X-Message-Number: 16678
From: "Trygve Bauge" <>
References: <>
Subject: Trygve's response to Billy Seidel.
Date: Mon, 25 Jun 2001 18:45:35 +0200

 Billy H. Seidel  wrote

>You should call Fred Chamberlain and ask him to store your DNA with his new
>Cells 4 Life.  480-367-2982

Any web address for cells 4 life ?
Can his company take cell samples, cultivate these, separate the cells by
use of a centrifuge, and freeze the cells in such a way that these survive,
so that the cells later can be thawed out, and then still be alive and
in a condition that is suited for cloning?
Most aspects of this procedure are available at large cancer hospitals, and
elsewhere where they take, cultivate and freeze cell samples for later
continued cultivation.
And those clinics that so far have cloned animals will know what condition
the cells have to be frozen in in order to still be viable for cloning. Any
straight freeze of whole tissue samples might not work.

And what about those of us who live elsewhere? Is there any procedure
whereby we can go to a local doctor, have a cell sample taken by use of a
scalpel (a special knife), have the cell sample put in some petri dish,
packed in water ice  and sent to Cells 4 life, so to arrive before the cells

What does it cost to have cells sampled, cultivated, and frozen at Cells 4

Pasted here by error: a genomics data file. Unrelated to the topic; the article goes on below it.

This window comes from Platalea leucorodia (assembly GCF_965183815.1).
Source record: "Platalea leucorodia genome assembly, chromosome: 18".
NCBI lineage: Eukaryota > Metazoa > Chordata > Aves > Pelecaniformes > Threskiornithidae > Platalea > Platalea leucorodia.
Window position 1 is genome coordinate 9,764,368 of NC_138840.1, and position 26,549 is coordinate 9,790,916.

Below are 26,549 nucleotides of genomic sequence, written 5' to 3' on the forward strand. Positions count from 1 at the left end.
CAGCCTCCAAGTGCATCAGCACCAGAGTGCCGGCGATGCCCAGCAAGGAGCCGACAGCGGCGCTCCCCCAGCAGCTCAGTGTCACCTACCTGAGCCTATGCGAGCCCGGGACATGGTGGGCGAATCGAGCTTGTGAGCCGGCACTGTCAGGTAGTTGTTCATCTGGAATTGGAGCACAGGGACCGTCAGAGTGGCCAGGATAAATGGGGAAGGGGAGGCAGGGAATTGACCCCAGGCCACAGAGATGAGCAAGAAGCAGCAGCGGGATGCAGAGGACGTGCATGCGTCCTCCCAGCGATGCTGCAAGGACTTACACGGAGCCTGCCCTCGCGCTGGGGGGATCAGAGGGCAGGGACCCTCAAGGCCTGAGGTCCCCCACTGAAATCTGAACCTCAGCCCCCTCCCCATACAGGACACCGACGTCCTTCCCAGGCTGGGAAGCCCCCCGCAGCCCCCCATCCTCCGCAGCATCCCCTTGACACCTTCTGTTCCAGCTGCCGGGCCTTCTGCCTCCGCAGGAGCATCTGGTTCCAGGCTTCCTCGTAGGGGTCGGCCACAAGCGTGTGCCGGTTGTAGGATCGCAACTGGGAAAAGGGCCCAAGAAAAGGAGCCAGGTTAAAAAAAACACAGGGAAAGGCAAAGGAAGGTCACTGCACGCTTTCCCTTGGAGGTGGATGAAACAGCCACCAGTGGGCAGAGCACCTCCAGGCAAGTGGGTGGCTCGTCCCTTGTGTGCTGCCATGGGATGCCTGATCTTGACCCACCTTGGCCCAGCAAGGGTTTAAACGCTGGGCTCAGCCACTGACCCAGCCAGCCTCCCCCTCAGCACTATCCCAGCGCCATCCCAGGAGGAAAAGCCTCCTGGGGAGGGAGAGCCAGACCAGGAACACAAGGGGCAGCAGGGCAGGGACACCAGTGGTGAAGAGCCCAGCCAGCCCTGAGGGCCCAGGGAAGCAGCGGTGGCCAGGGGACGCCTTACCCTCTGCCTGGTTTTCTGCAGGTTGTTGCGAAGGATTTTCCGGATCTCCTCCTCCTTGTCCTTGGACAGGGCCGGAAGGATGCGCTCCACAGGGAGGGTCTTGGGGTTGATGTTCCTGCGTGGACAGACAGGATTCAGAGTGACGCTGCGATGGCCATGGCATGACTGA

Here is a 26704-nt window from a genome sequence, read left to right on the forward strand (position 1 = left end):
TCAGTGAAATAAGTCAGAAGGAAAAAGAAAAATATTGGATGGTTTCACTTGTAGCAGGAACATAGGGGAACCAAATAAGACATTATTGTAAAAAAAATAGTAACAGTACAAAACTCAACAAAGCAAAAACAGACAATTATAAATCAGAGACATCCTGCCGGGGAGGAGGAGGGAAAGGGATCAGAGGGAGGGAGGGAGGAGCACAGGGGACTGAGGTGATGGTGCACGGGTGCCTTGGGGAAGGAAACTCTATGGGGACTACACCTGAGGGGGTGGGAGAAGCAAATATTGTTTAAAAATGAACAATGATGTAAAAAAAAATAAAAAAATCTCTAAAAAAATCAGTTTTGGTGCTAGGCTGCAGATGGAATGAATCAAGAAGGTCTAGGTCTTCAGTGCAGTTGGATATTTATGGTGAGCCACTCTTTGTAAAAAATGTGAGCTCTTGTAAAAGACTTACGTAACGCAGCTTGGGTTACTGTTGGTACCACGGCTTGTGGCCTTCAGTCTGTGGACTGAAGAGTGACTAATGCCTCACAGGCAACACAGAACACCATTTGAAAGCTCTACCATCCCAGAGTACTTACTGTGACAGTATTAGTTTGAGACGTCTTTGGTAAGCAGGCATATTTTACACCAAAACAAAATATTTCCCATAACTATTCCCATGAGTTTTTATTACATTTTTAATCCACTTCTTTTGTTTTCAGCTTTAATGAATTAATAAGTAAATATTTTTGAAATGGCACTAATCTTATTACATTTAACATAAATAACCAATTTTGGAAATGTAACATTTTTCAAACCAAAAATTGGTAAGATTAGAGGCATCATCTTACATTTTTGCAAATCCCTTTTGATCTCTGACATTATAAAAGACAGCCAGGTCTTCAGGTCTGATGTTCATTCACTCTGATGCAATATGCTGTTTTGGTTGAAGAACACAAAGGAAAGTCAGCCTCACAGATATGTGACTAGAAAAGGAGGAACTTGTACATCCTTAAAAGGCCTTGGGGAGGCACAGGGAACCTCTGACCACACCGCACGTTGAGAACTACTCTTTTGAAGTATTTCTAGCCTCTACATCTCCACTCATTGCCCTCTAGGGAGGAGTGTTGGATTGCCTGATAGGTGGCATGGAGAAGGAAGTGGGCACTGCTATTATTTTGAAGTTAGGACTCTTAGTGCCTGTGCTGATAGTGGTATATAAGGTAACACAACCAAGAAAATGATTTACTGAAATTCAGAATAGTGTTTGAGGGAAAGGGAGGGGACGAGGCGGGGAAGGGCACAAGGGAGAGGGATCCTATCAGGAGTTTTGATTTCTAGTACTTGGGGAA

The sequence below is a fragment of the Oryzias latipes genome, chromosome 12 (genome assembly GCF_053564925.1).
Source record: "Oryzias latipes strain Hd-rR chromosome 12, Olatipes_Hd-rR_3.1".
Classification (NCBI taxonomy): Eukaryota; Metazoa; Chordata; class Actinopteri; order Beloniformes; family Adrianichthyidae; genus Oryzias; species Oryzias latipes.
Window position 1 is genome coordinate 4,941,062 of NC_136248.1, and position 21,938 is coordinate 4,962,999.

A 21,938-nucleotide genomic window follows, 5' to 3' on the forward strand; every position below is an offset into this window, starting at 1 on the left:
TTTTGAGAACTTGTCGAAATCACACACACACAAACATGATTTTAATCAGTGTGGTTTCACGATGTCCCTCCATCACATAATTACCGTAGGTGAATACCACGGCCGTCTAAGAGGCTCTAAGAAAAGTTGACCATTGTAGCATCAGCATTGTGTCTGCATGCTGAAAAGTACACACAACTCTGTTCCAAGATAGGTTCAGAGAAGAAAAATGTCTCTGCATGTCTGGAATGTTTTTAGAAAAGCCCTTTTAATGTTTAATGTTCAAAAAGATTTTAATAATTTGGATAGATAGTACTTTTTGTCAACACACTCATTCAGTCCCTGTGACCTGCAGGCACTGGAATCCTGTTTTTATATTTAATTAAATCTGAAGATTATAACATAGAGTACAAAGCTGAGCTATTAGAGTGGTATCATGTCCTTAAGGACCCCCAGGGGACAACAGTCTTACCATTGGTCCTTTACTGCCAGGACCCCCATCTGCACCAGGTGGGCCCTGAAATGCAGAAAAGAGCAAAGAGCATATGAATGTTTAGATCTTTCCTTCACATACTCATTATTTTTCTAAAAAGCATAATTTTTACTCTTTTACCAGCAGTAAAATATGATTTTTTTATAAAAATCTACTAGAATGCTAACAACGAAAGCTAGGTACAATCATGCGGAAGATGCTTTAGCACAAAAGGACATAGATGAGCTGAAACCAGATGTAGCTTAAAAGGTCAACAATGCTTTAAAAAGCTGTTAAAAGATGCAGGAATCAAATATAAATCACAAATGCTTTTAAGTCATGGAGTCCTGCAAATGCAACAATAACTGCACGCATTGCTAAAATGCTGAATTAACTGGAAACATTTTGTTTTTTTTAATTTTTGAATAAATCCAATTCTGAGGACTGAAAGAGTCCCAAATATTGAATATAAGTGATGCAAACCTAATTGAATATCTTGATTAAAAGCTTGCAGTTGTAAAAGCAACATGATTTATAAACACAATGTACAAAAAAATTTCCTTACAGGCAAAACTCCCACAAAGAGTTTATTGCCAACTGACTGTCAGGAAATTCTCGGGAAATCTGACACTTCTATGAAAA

>You ask a complex question but here is my simple answer.  If my cells are
stored with
>Cells 4 Life now, there would be a good sample and a good cloning could be
done.  If I
>held off until I was underground perhaps the DNA sample would not be a good

I agree . However many people have died that have not taken cell samples,
and many will still die, without ever taking cell samples on time while
still alive.
And even those few that have taken cell samples pre mortem, might run the
risk that these get lost.

10 years ago there was a company named VIVIGEN that accepted cell samples
for storage in the
United States. Then it stopped taking cell samples, and I for one, have no
idea where the cell samples ended up. One hospital in Norway has misplaced
(and most likely destroyed) the cells they took of my grandfather.

Thus, by all means take cell samples, but do it right, and spread the cells
around on several storage providers.

And be glad that someone wants to take cell samples post mortem too, when
such were not taken before or have been lost.

>My personal feeling is that I do not want to waste the resources to clone
my body
>if I do not remember who I am. It is not the body but the memories that are
important to me.
>At the end of the restoration cycle I want to know it was me standing
>I want my original thoughts and not implanted ones.

What does it take for it to be you surviving as yourself?
The same system of nerve cells holding the same mental content as a
continuous uninterupted process?
And how large part of the cellsystem and the content could be rebuilt for it
to still be you?
If the cells are rebuilt to look the same way, and if the mental content are
rebuilt to be identical, how much of the cell structures and content has to
be left intact from the corpse, and how much can just be built up in the
same way as before, for it to still be you?
Wouldn't you be happy to be alive even if you had lost all your musical
skills, as long as you could train these again?

I too want to survive as myself. However, I also want to plan for such